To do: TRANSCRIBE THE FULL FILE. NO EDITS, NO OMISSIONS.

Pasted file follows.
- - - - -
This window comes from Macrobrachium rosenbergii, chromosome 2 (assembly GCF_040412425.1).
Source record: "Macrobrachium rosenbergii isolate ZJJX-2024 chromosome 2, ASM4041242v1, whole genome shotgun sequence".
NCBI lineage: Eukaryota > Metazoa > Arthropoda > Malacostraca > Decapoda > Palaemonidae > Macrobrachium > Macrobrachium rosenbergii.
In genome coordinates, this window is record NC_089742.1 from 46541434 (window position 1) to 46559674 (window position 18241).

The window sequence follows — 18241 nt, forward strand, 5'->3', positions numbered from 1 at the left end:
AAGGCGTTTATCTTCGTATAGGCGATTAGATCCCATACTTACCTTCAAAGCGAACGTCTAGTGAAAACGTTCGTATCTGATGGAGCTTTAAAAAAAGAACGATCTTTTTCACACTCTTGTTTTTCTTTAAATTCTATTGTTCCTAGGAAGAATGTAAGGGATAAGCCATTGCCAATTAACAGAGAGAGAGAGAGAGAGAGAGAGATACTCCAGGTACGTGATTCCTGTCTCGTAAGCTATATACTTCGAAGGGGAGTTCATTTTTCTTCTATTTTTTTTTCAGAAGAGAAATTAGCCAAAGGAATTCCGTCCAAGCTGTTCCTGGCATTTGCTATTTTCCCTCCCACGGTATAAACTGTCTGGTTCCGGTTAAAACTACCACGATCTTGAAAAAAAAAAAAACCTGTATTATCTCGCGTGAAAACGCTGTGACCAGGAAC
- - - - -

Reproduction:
This window comes from Macrobrachium rosenbergii, chromosome 2 (assembly GCF_040412425.1).
Source record: "Macrobrachium rosenbergii isolate ZJJX-2024 chromosome 2, ASM4041242v1, whole genome shotgun sequence".
NCBI lineage: Eukaryota > Metazoa > Arthropoda > Malacostraca > Decapoda > Palaemonidae > Macrobrachium > Macrobrachium rosenbergii.
In genome coordinates, this window is record NC_089742.1 from 46541434 (window position 1) to 46559674 (window position 18241).

The window sequence follows — 18241 nt, forward strand, 5'->3', positions numbered from 1 at the left end:
AAGGCGTTTATCTTCGTATAGGCGATTAGATCCCATACTTACCTTCAAAGCGAACGTCTAGTGAAAACGTTCGTATCTGATGGAGCTTTAAAAAAAGAACGATCTTTTTCACACTCTTGTTTTTCTTTAAATTCTATTGTTCCTAGGAAGAATGTAAGGGATAAGCCATTGCCAATTAACAGAGAGAGAGAGAGAGAGAGAGAGATACTCCAGGTACGTGATTCCTGTCTCGTAAGCTATATACTTCGAAGGGGAGTTCATTTTTCTTCTATTTTTTTTTCAGAAGAGAAATTAGCCAAAGGAATTCCGTCCAAGCTGTTCCTGGCATTTGCTATTTTCCCTCCCACGGTATAAACTGTCTGGTTCCGGTTAAAACTACCACGATCTTGAAAAAAAAAAAAACCTGTATTATCTCGCGTGAAAACGCTGTGACCAGGAAC